Colonial Gardens

Colonial Revival Garden
Colonial Revival Garden

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Throughout history, herbs, shrubs, flowers, and trees have been known for their healing properties, flavoring qualities, and beauty. Plants used for eating, dyeing cloth, seasoning food, as well as for curing various ailments were cultivated at plantations like the Popes Creek Plantation that George Washington was born on.

Medicinal Herbs and Dye Plants

Undoubtedly, the most important use of herbs was medicinal. Those who lived on a plantation had to rely on remedies from their gardens.

Horehound was popular for gastric upsets. Sassafras was important for dental cleanliness. Cinquefoil, an astringent, was used for night sweats. Coriander was used for gastrointestinal problems and bad breath.

Some plants were used as dyes. Yellow dyes were provided by Queen Anne's lace, sunflower, marigold, and golden rod. Blues, purples, and indigos came from indigo, mulberries, elderberries, and blackberries. Greens came from Lily of the Valley, snapdragon, and lilac. Brown dye was made from black walnut husks. Red dyes were made from chokecherry.

Seasoning Herbs

Rosemary, thyme, basil, chives, mint, sage, marjoram, savory, and oregano were tasty and aromatic herbs that were frequently used in cooking. Seasoning with herbs served as a double purpose. Not only did it add flavor and color to a dish, but in a world that lacked refrigerators, it hid parts of a meal that were beginning to go bad.

Caring for an herb garden was a vital part of plantation life. Harvesting, drying, and storing properly was important because dried herbs held their essence for less than six months. Planting, wedding, and harvesting were all important parts of care. Many herbs had a natural repellant to insects so that the use of pesticides was not needed.


There were a variety of flowers in the colonial garden. Azaleas, sunflowers, hydrangeas, roses, English ivy, clematis, holly, and lilies are just a few of the popular flowers grown.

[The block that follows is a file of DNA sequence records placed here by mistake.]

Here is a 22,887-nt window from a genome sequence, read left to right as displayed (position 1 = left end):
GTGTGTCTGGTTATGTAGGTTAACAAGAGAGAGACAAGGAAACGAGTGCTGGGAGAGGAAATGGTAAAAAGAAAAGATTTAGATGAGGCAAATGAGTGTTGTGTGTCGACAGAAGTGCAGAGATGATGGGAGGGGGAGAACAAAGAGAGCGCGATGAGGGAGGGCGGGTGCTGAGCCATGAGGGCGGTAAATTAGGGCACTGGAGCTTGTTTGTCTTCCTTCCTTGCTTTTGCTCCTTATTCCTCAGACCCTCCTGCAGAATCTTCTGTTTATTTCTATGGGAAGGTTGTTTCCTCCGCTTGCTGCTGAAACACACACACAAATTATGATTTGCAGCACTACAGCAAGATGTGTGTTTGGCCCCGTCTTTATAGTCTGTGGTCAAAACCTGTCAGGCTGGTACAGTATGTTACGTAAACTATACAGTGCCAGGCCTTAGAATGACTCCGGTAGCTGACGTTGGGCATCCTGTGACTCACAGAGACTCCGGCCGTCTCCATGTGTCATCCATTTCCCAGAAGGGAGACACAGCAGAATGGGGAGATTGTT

Some of the things to be considered when planting a garden was sunlight and shade, proximity to water, and bees. Most gardeners had beehives very close to the garden to promote pollination that helped other plants to flourish. One favorite pastime of gentry ladies was tending the flower gardens. They loved their pure scents. Giving into the beauty of the flowers created the opportunity for many perfumes and soaps to be made in the colonies.

Flowers were also used as decorations in homes, churches, taverns, hair, and clothing, to name a few. Even fashions were influenced by floral arrangement designs.

Bushes and Shrubs

In colonial times, and in many gardens today, hedges were used to outline a garden. These were used often as natural fences as well as used for their beauty. In Virginia, boxwoods were a very popular shrub used. A popular use, if one had the money, was to cultivate a maze or labyrinth. Well-tended shrubbery presented a place for private conversations and good hiding places for children's games. One could relax in the shade, or follow a trail to the rest of the garden. However, because plants like these tended to grow copiously, it was important to keep them in check. Every place a person went, these plants could be seen and recognized.

The Colonial Revival Garden

The garden at George Washington Birthplace National Monument has been a work in progress. The style of the garden is colonial revival, meaning it was designed to resemble the gardens of the mid-nineteenth century as part of a movement to return to the nation's roots. It is laid out so that there is a section for each need related to a colonial farm. The shape is very geometric and this was important in not only colonial revival, but also in colonial architecture. This architecture was based upon the direction of the sunrise and sunset. Too much sun for some plants was not a welcome thing, while not enough sunlight was harmful for other plants, so the design was one of the important features of the garden.

In the 18th century, growing and caring for a garden, was a very important part of life. Everything colonial Virginians could grow, they did; not only for beauty, but health, wealth, and sustenance. It was difficult work, but a colonial garden was seen as a symbol of well-being.

George Washington Birthplace National Monument

Last updated: May 26, 2021